Our Ten-Year Anniversary

Two weeks ago, I turned 32-years-old. I’ve barely come to terms with the fact that half my life ago, I already owned a driver’s license and could legally drive in the State of Michigan. And now I’ve come to realize that next week marks the 10-year anniversary (the “tin” anniversary) of the date I threw everything into a U-haul and moved to New York City. Within the span of a week, I accepted a dot-com job offer, graduated from college, said goodbye to my friends and family, drove through the night and slept in a truck on the streets of Polish Brooklyn until I leased an apartment and began my new job days later. It was exactly 800 miles from my alma mater, five states away from the rest of my family and the longest week of my life.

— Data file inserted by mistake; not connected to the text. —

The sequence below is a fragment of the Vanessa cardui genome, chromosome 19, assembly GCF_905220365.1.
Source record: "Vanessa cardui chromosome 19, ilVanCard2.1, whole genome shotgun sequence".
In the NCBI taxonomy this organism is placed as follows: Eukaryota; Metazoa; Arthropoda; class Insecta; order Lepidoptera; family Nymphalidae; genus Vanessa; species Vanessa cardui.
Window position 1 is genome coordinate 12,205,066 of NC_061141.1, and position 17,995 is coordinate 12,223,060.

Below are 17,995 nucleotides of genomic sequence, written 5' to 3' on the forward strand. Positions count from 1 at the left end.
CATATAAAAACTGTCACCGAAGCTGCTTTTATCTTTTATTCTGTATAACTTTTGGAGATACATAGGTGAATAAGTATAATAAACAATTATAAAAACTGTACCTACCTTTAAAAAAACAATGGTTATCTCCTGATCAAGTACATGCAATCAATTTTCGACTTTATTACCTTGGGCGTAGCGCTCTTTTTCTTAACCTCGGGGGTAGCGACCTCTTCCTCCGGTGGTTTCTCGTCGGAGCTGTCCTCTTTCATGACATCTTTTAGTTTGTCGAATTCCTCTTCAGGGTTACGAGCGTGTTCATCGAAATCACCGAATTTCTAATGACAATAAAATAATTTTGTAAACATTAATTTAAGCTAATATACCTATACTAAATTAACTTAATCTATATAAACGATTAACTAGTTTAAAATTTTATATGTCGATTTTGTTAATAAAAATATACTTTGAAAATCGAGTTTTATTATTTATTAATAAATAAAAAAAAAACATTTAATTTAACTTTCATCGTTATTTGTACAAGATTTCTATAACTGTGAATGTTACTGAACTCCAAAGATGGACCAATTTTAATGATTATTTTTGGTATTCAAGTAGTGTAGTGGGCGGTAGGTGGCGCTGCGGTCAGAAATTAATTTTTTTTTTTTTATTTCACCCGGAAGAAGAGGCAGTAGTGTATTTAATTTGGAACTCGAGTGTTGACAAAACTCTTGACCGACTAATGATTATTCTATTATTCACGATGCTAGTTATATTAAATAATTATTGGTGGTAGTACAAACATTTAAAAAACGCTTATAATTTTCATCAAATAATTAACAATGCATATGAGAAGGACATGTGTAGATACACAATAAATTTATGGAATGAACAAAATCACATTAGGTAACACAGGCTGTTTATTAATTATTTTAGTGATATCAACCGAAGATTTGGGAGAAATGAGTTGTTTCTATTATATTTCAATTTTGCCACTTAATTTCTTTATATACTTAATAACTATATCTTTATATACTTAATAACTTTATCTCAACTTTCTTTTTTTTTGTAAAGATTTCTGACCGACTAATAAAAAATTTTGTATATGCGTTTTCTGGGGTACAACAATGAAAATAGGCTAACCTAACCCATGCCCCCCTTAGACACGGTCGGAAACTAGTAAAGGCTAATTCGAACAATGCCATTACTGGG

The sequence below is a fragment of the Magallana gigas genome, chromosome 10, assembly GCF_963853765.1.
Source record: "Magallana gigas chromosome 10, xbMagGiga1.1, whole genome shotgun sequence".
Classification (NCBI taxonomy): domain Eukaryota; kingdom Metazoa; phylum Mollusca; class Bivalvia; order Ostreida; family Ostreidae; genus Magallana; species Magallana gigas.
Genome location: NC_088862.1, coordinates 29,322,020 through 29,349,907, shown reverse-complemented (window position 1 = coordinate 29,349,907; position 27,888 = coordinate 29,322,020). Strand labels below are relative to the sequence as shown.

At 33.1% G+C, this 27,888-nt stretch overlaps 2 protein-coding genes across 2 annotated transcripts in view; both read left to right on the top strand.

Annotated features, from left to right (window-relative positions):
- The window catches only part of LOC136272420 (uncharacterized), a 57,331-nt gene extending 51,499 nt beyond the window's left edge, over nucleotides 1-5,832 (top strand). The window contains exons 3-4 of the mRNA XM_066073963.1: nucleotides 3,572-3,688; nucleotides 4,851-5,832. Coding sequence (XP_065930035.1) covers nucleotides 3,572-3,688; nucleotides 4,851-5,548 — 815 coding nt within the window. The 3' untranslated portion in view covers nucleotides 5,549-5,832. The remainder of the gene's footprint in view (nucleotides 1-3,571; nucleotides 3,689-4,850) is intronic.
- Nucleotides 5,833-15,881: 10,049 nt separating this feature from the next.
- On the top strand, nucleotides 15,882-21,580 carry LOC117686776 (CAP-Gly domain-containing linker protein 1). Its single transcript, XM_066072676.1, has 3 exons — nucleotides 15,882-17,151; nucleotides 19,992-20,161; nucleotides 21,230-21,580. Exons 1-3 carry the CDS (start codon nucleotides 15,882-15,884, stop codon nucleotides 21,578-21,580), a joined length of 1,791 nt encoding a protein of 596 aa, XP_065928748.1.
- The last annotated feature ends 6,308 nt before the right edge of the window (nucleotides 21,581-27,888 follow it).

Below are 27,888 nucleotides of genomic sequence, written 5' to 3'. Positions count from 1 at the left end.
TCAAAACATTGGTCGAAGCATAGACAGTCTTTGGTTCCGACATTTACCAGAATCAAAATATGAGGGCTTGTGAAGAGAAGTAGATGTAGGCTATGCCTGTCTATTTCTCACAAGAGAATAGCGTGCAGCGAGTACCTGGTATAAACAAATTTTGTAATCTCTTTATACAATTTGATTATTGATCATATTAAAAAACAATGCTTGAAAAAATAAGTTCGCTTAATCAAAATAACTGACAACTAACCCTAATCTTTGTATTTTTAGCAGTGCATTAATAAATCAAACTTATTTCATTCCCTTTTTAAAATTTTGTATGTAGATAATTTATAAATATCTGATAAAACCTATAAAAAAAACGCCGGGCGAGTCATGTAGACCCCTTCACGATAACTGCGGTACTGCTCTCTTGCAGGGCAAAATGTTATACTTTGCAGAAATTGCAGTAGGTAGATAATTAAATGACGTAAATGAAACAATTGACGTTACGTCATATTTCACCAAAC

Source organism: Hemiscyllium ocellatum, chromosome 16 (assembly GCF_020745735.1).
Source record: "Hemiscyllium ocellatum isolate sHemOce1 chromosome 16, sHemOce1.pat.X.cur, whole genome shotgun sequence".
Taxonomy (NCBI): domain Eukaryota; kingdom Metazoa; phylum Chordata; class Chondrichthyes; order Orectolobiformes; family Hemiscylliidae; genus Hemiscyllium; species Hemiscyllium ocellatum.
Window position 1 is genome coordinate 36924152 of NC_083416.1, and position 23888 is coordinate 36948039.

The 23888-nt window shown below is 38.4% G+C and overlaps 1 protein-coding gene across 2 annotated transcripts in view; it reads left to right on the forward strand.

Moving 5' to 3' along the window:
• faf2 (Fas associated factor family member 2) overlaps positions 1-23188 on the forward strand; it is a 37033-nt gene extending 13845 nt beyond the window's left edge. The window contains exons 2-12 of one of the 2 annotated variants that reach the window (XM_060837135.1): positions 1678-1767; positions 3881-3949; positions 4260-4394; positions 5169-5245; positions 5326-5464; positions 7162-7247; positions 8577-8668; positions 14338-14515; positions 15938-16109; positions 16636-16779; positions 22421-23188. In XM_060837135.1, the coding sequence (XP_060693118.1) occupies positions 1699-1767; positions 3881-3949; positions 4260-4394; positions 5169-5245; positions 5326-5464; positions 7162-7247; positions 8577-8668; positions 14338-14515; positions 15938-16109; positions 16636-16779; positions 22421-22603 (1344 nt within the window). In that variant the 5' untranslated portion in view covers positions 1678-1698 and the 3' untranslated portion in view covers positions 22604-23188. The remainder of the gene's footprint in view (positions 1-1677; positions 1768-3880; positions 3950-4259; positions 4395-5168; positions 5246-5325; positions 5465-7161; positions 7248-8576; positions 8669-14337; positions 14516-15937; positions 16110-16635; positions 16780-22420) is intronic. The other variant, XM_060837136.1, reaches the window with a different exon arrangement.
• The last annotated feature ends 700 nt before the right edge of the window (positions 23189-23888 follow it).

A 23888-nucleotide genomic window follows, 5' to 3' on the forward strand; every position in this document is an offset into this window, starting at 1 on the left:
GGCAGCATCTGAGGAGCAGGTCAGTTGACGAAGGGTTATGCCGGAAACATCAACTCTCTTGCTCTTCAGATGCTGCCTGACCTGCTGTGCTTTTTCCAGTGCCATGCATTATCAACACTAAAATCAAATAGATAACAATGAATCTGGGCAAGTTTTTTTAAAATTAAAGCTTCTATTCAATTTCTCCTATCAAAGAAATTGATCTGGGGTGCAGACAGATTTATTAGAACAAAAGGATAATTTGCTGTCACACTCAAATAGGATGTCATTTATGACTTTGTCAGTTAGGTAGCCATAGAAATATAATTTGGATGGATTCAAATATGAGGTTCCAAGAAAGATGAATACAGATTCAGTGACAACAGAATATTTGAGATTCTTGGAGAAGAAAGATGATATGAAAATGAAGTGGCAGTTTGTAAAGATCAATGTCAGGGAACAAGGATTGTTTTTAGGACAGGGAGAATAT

Three years ago, I wrote a list of accomplishments to mark my 29th birthday. I won’t do that today as I’m afraid the undoing of some of those milestones would only depress me. And today isn’t a day to contemplate my own achievements, but rather to reflect on what New York City has done for me in the past decade. Read more

The Future of New York

As imagined by an unknown artist (c. 1910), the future of New York is filled with low-flying bi- and tri-planes and train trestles that run through skyscrapers. The above postcard is part of the Walker Evans collection of 10,000 currently on display at the Metropolitan Museum of Art here in NYC. I recommend visiting by tri-plane as the elevated trestle is normally congested.
Doesn’t this sorta remind you of GM’s Futurama from the 1939 World’s Fair?